Let’s estimate the cost and payback period for a 5, 10 and 15 kW system and use 2012 data for the average yearly home payment of $1,340 to get an idea of the return on investment for a small wind system.

Using Windustry.org’s estimate of $3,000 to $5,000 per kilowatt, we’ll assume an average of $4,000 per kilowatt for the cost of a small wind turbine.

A 5 kW small wind turbine would cost about $20,000 (5 kW x $4,000).  With electricity costs of $1,340 per year, it would pay for itself in 14.9 years.

A 10 kW turbine would cost about $40,000.  With electricity costs of $1,340 per year, it would pay for itself in 29.9 years.

A 15 kW turbine would cost about $60,000.  With electricity costs of $1,340 per year, it would pay for itself in 44.8 years.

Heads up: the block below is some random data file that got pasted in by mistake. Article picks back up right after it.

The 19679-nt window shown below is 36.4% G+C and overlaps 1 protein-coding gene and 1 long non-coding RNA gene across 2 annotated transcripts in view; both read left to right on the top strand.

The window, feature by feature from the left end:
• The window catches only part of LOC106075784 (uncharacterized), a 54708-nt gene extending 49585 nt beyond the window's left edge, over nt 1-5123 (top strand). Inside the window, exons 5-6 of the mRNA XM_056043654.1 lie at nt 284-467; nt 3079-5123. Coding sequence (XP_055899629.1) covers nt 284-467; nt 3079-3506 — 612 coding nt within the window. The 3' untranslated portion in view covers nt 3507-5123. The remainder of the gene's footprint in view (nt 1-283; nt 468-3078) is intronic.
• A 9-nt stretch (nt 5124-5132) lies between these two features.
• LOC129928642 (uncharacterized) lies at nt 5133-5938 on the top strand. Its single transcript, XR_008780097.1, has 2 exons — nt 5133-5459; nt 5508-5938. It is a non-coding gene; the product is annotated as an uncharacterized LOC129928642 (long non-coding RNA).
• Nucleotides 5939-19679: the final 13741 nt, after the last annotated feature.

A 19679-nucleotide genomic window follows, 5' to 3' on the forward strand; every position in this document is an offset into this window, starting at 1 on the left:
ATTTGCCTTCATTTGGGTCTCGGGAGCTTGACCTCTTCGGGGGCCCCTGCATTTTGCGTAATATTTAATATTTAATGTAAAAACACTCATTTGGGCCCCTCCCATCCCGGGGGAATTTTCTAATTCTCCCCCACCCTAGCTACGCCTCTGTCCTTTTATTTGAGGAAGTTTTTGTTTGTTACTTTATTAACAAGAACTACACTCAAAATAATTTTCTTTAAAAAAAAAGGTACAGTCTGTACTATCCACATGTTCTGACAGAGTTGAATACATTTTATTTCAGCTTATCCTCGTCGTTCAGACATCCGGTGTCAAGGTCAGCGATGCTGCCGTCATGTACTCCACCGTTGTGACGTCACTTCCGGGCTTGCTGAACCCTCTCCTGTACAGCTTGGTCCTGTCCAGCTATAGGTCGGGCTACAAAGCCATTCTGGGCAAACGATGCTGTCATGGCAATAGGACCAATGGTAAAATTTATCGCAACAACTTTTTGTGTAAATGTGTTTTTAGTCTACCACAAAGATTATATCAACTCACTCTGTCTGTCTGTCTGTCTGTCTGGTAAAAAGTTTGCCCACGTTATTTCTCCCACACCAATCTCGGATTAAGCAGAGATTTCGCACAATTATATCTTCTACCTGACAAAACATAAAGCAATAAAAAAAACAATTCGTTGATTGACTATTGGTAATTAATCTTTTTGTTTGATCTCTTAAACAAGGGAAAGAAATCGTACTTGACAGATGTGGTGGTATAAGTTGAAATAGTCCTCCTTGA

It’s important to note that small wind turbines have a lifetime of about 20 years, which means that some of these payback periods are longer than the product’s actual lifetime.  That means that the wind turbine would have to be replaced before it paid for itself in energy generation.

Solar PV vs Small Wind

Based on the calculations, the payback period for a small wind turbine is pretty lengthy, even for a small system.  Therefore, other renewable energy technologies may be more cost effective than wind.  However, while more popular in the residential market, solar PV systems are often more expensive, at $6.10 per watt in 2011, according to the Department of Energy’s Lawrence Berkeley National Laboratory

In this case, a kilowatt of solar PV capacity is $6,100, making it $1,900 greater than each kilowatt of capacity for small wind (per Windustry’s average estimate of $4,000 per kW). This means that a 5 kW PV system would cost $30,500, a 10 kW system would cost $61,000, and a 15 kW system would cost $91,500.  However, there are more incentives geared at solar that make it more popular and more cost effective than wind.